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Sunday, September 7, 2008

Google's browser boon with a pandora's box?

September 3, 2008 Google's just-released Chrome takes the same approach to browser design that Google takes to its home page -- stripped-down, fast and functional, with very few bells and whistles.

That's both the good news and the bad news about this browser. Those who like a no-frills approach to their Web experience, and who want the content of Web sites front and center, will welcome it. But those who want a more fully featured interface with extras will prefer either Internet Explorer or Firefox.

The user interface of a browser is called its chrome, and Google set out to reduce the chrome -- in other words, simplify the user interface -- as much as possible. Chrome has so little interface, the content area of the browser is larger than those of other browsers -- it almost feels like full-screen mode. In the same way that Google puts search front and center on its home page, this browser puts content first.

It's the only browser that has been built from the ground up for a world in which the browser is a front end to Web-based applications and services like those that Google provides, and like those that are used increasingly by businesses. Each tab in Chrome runs as its own separate process, so if one tab is busy or bogged down, it won't affect the performance in other tabs. Also important is that Chrome comes equipped with Google Gears, which is a kind of glue that ties together Web-based applications and your own hard disk creating a browser able to run Web-based applications with the same speed, interactivity and stability as client-based applications.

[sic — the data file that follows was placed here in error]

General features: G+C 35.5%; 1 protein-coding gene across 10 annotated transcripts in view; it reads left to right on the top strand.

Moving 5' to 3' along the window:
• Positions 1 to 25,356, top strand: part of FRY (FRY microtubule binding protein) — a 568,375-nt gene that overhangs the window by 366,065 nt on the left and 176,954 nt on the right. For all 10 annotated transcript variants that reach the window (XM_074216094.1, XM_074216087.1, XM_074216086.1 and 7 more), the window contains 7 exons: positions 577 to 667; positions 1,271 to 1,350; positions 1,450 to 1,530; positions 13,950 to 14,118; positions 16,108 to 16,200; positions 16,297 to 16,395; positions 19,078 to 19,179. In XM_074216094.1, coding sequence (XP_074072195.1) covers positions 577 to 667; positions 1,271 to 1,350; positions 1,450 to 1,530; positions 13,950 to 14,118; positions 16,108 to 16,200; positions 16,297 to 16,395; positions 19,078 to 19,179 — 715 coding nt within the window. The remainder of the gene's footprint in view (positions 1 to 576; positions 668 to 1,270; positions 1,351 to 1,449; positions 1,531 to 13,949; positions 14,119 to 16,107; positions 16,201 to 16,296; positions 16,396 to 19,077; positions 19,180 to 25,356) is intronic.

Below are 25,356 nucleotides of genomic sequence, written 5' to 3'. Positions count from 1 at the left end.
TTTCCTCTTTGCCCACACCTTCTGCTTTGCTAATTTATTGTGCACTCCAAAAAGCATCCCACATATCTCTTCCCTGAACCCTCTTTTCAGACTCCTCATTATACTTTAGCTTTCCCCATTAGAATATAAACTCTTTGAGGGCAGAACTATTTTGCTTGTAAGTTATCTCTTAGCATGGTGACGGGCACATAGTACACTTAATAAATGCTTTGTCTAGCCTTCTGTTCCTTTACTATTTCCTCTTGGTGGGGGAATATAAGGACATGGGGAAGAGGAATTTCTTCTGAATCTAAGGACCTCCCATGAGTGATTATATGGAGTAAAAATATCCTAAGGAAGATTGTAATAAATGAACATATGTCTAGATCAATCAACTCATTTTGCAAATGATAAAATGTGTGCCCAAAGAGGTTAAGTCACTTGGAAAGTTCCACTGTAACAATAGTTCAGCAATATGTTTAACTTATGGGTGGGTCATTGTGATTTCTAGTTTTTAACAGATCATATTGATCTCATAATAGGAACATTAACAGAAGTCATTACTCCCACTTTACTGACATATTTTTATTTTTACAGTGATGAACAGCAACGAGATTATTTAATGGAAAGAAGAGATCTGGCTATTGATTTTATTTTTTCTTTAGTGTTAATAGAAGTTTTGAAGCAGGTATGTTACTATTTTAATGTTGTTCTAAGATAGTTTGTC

By providing a superior platform for running its Web-based applications, Google is giving itself a chance to supplant Office with Google Docs.

The address bar — what Google calls the Omnibox — is one of Chrome's nicer features. It doubles as a search bar, it works much like the address bar in Internet Explorer 8 and Firefox 3: It lists suggested Web pages as you type, which it gathers from previously visited sites and your bookmarks, as well as making suggestions of its own based on Web site popularity.

The biggest break with other browsers is that each tab in Chrome is, in essence, its own browser. Because each tab is in essence its own browser, if that tab crashes, it should not crash the entire browser. But Chrome doesn't group and color-code tabs like Internet Explorer 8 does. However, Chrome does offer a variety of right-click options for handling tabs, such as closing all the tabs except for your current tab, and closing all tabs to the right of your current tab. It opens to a page that lists your nine most visited Web pages with a thumbnail for each, a recent bookmark list, recently closed tabs and a search box that lets you search through the history of sites you've visited. Internet Explorer 8 offers a similar feature. Chrome doesn't have a feature that will restore previous sessions. Chrome has all the security features you'd expect in a modern browser, including a pop-up blocker and an antiphishing tool. Chrome also has what it calls Incognito mode, in which all traces of your browsing session disappear when you close that window like in Internet Explorer 8.